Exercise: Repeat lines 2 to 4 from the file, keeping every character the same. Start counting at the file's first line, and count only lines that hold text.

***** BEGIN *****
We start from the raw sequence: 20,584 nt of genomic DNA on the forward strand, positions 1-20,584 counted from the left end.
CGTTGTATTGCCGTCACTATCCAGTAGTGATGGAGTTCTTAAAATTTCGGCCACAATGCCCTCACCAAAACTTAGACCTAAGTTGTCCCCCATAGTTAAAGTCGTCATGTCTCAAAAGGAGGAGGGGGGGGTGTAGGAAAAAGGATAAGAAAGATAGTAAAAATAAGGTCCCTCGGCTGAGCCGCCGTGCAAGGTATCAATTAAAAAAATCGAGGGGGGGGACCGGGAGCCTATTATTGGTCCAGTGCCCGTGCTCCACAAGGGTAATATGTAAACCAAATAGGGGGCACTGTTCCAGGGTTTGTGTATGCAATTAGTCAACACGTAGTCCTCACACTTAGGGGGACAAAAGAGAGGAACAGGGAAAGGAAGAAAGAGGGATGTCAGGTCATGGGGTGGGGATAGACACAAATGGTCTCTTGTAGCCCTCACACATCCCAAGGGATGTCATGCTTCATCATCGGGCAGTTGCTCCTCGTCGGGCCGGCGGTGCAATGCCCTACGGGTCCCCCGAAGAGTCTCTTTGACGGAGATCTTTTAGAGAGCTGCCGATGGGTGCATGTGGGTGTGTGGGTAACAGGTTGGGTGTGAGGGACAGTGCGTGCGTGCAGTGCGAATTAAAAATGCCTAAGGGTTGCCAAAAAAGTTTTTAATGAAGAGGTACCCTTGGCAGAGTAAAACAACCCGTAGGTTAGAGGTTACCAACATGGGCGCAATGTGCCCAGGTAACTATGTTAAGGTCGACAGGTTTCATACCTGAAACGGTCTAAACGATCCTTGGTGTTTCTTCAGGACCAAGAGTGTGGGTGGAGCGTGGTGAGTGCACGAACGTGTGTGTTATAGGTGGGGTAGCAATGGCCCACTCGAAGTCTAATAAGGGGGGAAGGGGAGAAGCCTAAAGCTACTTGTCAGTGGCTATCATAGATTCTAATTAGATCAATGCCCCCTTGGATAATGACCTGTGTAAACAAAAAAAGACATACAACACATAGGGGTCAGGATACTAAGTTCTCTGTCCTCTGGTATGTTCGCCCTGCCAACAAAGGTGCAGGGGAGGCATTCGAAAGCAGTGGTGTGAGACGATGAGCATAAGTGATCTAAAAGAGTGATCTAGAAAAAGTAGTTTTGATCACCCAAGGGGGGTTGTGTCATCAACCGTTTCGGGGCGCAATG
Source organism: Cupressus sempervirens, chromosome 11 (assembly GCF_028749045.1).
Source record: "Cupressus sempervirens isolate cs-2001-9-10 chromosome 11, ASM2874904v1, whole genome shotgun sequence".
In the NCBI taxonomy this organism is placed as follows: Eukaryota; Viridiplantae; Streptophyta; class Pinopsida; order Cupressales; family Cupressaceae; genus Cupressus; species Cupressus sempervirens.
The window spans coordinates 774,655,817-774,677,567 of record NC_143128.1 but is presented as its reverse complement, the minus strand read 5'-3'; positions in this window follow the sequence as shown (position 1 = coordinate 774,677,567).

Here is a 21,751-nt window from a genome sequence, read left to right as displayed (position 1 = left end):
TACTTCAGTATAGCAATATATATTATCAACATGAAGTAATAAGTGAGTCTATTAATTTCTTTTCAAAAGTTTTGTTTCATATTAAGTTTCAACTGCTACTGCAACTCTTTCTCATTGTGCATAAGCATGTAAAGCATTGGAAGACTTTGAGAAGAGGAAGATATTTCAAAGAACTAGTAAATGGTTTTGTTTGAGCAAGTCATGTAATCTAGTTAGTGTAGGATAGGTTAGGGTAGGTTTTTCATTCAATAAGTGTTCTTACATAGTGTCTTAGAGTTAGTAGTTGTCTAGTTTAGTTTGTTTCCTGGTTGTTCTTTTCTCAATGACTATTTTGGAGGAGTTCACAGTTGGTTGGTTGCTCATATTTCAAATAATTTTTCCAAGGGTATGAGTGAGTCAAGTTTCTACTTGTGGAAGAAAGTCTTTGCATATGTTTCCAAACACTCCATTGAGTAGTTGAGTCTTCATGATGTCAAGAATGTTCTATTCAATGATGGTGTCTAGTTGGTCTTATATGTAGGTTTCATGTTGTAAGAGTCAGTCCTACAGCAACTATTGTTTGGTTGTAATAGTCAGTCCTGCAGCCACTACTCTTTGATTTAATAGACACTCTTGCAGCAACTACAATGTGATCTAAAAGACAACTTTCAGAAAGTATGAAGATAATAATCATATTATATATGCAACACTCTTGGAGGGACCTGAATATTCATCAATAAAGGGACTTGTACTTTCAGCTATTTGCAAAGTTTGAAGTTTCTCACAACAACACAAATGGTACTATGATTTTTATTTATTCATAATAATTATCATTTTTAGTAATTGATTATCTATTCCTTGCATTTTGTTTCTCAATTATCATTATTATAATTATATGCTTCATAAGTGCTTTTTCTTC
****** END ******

CGTTGTATTGCCGTCACTATCCAGTAGTGATGGAGTTCTTAAAATTTCGGCCACAATGCCCTCACCAAAACTTAGACCTAAGTTGTCCCCCATAGTTAAAGTCGTCATGTCTCAAAAGGAGGAGGGGGGGGTGTAGGAAAAAGGATAAGAAAGATAGTAAAAATAAGGTCCCTCGGCTGAGCCGCCGTGCAAGGTATCAATTAAAAAAATCGAGGGGGGGGACCGGGAGCCTATTATTGGTCCAGTGCCCGTGCTCCACAAGGGTAATATGTAAACCAAATAGGGGGCACTGTTCCAGGGTTTGTGTATGCAATTAGTCAACACGTAGTCCTCACACTTAGGGGGACAAAAGAGAGGAACAGGGAAAGGAAGAAAGAGGGATGTCAGGTCATGGGGTGGGGATAGACACAAATGGTCTCTTGTAGCCCTCACACATCCCAAGGGATGTCATGCTTCATCATCGGGCAGTTGCTCCTCGTCGGGCCGGCGGTGCAATGCCCTACGGGTCCCCCGAAGAGTCTCTTTGACGGAGATCTTTTAGAGAGCTGCCGATGGGTGCATGTGGGTGTGTGGGTAACAGGTTGGGTGTGAGGGACAGTGCGTGCGTGCAGTGCGAATTAAAAATGCCTAAGGGTTGCCAAAAAAGTTTTTAATGAAGAGGTACCCTTGGCAGAGTAAAACAACCCGTAGGTTAGAGGTTACCAACATGGGCGCAATGTGCCCAGGTAACTATGTTAAGGTCGACAGGTTTCATACCTGAAACGGTCTAAACGATCCTTGGTGTTTCTTCAGGACCAAGAGTGTGGGTGGAGCGTGGTGAGTGCACGAACGTGTGTGTTATAGGTGGGGTAGCAATGGCCCACTCGAAGTCTAATAAGGGGGGAAGGGGAGAAGCCTAAAGCTACTTGTCAGTGGCTATCATAGATTCTAATTAGATCAATGCCCCCTTGGATAATGACCTGTGTAAACAAAAAAAGACATACAACACATAGGGGTCAGGATACTAAGTTCTCTGTCCTCTGGTATGTTCGCCCTGCCAACAAAGGTGCAGGGGAGGCATTCGAAAGCAGTGGTGTGAGACGATGAGCATAAGTGATCTAAAAGAGTGATCTAGAAAAAGTAGTTTTGATCACCCAAGGGGGGTTGTGTCATCAACCGTTTCGGGGCGCAATG
Source organism: Cupressus sempervirens, chromosome 11 (assembly GCF_028749045.1).
Source record: "Cupressus sempervirens isolate cs-2001-9-10 chromosome 11, ASM2874904v1, whole genome shotgun sequence".